A special exhibition allowing a peek into the earnest hopes and minds of ancient people, as reflected in Buddhist art, has just opened.
The “Devout Patrons of Buddhist Art” exhibit being held at the National Museum of Korea from May 23 to August 2 not only demonstrates the essence of Korea’s ancient Buddhist art, but also explains the history of how these art works were produced, focusing on the human stories of the masterpieces.
The Korean title of the exhibit contains the word balwon, which means that people practice good deeds and pray to Buddha to make their wishes come true. Since Buddhism was transferred to the peninsula during Korea’s Three Kingdoms Period (57 B.C.-A.D. 668), kings, the royal family, aristocrats and commoners all presented their properties, such as paintings, sculptures, bells and sutras, to Buddha in religious rituals. Their hopes and religious devotion were reflected in temples and on Buddha statues and Buddhist paintings. Now, we can see the joy, anger, sorrow and pleasures of people from ancient times through these religious art works.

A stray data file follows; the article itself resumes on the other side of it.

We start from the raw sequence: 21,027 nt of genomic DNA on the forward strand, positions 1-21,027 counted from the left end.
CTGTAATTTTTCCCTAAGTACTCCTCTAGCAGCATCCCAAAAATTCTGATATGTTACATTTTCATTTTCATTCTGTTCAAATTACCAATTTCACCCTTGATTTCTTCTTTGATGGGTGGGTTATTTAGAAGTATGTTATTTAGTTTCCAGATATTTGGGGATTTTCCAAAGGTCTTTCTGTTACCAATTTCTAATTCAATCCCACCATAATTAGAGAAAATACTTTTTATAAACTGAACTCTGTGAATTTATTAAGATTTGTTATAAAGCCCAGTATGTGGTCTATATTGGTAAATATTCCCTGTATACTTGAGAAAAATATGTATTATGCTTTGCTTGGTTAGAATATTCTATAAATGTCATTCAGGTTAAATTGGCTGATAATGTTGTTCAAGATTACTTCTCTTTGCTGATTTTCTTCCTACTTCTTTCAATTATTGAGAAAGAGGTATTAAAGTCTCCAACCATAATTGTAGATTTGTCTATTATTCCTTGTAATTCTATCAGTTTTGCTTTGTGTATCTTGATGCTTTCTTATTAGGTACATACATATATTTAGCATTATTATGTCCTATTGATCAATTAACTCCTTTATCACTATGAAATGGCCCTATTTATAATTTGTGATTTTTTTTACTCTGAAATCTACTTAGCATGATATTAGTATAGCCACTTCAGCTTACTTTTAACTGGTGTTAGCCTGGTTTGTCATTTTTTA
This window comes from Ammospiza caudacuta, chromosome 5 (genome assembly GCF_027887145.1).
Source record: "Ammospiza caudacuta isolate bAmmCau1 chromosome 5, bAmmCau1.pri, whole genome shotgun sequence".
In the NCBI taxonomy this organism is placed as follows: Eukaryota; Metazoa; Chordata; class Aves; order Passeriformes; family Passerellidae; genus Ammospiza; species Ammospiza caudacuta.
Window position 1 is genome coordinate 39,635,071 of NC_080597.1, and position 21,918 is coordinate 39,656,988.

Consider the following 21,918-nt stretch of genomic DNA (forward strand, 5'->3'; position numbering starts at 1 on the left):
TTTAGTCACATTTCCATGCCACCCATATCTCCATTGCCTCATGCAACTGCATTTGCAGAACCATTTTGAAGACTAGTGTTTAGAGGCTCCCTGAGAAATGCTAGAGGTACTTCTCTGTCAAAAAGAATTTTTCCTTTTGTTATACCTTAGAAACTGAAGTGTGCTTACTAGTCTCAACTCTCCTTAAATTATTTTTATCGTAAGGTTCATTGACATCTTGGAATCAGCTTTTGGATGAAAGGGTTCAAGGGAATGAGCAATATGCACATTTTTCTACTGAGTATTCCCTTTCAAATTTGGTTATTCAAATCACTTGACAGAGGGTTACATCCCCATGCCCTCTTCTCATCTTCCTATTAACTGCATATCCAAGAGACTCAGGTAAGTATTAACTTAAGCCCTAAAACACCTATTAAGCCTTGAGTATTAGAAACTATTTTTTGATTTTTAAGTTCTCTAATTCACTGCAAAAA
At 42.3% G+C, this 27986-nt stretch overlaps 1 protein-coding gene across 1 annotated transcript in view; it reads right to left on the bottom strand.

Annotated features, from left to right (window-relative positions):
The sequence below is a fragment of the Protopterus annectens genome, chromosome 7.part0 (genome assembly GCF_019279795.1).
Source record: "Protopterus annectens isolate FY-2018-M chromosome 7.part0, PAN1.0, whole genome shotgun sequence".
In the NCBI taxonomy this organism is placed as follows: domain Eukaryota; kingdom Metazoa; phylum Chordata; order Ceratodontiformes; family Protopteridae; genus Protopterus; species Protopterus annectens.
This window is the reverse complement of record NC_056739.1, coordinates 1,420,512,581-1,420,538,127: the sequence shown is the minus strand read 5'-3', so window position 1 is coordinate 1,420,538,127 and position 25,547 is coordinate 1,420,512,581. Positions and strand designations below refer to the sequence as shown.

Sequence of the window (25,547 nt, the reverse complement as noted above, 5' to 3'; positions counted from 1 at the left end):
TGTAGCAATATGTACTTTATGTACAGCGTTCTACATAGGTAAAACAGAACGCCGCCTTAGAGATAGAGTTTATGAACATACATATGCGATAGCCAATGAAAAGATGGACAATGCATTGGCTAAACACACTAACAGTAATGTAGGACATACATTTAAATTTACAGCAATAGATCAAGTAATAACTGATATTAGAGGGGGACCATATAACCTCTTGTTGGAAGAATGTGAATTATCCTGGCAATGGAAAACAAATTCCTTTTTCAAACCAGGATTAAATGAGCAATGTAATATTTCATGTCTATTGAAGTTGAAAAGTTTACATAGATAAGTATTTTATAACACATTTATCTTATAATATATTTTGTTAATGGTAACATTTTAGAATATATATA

On display are 431 artifacts from Korea’s Three Kingdoms Period and from Goryeo (918-1392) and Joseon (1392-1910) times. Visitors will be able to see the, “Bokjangmul, Objects From the Amitabha Buddha of Heukseoksa Temple,” made of colorful textiles, as well as the, “Bhaishajyaguru Triad,” a painting presented by Queen Munjeong (1501-1565). The latter portrays the hopes of women in Joseon’s royal court.
Visitors can also see the “Amitabha Buddha’s Assembly in the Western Paradise,” a painting presented by the three daughters of King Sunjo (r. 1800~1834), and the, “Suvarnaprabhasa Sutra,” presented by Queen Inmok (1584-1632), a wife and queen consort to King Seonjo (r. 1567-1608).
“The Buddhist art on display at the exhibit includes state-funded-and-produced reliquaries and small Buddhist paintings that were made out of the humble hopes of commoners. They all reflect religious beliefs and wishes,” said the National Museum of Korea. “The wishes reflected in Buddhist art are not much different from the hopes held by people of modern times.”
By Jeon Han, Limb Jae-un
Korea.net Staff Writers
Photos: Jeon Han